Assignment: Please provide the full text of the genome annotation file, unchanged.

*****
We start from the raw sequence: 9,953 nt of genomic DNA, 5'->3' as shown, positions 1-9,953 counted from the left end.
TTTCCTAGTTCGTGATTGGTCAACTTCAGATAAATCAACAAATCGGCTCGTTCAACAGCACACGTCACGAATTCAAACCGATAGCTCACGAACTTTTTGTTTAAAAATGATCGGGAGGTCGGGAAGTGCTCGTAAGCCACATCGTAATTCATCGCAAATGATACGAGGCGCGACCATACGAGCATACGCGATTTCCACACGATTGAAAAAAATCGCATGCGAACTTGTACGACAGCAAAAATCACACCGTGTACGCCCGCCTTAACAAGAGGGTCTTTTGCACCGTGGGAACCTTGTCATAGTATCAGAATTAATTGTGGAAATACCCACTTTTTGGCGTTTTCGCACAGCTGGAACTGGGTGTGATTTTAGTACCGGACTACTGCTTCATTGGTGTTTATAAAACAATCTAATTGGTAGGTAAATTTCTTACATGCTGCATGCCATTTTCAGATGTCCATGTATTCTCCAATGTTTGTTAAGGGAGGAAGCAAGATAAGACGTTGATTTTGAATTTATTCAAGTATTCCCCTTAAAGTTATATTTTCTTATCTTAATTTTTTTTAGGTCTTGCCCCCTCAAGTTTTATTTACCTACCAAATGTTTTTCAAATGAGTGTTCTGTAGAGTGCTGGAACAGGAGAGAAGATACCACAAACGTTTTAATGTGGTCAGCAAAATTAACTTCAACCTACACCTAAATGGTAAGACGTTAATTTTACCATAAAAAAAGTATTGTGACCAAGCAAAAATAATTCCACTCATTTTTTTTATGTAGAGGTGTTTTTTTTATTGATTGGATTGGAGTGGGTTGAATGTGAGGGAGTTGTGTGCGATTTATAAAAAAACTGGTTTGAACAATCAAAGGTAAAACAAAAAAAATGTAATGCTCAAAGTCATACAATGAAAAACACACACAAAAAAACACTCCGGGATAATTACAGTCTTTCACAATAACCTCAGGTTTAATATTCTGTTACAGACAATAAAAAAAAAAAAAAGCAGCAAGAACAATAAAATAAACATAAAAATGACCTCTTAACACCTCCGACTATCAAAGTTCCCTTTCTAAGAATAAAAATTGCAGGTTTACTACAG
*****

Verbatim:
We start from the raw sequence: 9,953 nt of genomic DNA, 5'->3' as shown, positions 1-9,953 counted from the left end.
TTTCCTAGTTCGTGATTGGTCAACTTCAGATAAATCAACAAATCGGCTCGTTCAACAGCACACGTCACGAATTCAAACCGATAGCTCACGAACTTTTTGTTTAAAAATGATCGGGAGGTCGGGAAGTGCTCGTAAGCCACATCGTAATTCATCGCAAATGATACGAGGCGCGACCATACGAGCATACGCGATTTCCACACGATTGAAAAAAATCGCATGCGAACTTGTACGACAGCAAAAATCACACCGTGTACGCCCGCCTTAACAAGAGGGTCTTTTGCACCGTGGGAACCTTGTCATAGTATCAGAATTAATTGTGGAAATACCCACTTTTTGGCGTTTTCGCACAGCTGGAACTGGGTGTGATTTTAGTACCGGACTACTGCTTCATTGGTGTTTATAAAACAATCTAATTGGTAGGTAAATTTCTTACATGCTGCATGCCATTTTCAGATGTCCATGTATTCTCCAATGTTTGTTAAGGGAGGAAGCAAGATAAGACGTTGATTTTGAATTTATTCAAGTATTCCCCTTAAAGTTATATTTTCTTATCTTAATTTTTTTTAGGTCTTGCCCCCTCAAGTTTTATTTACCTACCAAATGTTTTTCAAATGAGTGTTCTGTAGAGTGCTGGAACAGGAGAGAAGATACCACAAACGTTTTAATGTGGTCAGCAAAATTAACTTCAACCTACACCTAAATGGTAAGACGTTAATTTTACCATAAAAAAAGTATTGTGACCAAGCAAAAATAATTCCACTCATTTTTTTTATGTAGAGGTGTTTTTTTTATTGATTGGATTGGAGTGGGTTGAATGTGAGGGAGTTGTGTGCGATTTATAAAAAAACTGGTTTGAACAATCAAAGGTAAAACAAAAAAAATGTAATGCTCAAAGTCATACAATGAAAAACACACACAAAAAAACACTCCGGGATAATTACAGTCTTTCACAATAACCTCAGGTTTAATATTCTGTTACAGACAATAAAAAAAAAAAAAAGCAGCAAGAACAATAAAATAAACATAAAAATGACCTCTTAACACCTCCGACTATCAAAGTTCCCTTTCTAAGAATAAAAATTGCAGGTTTACTACAG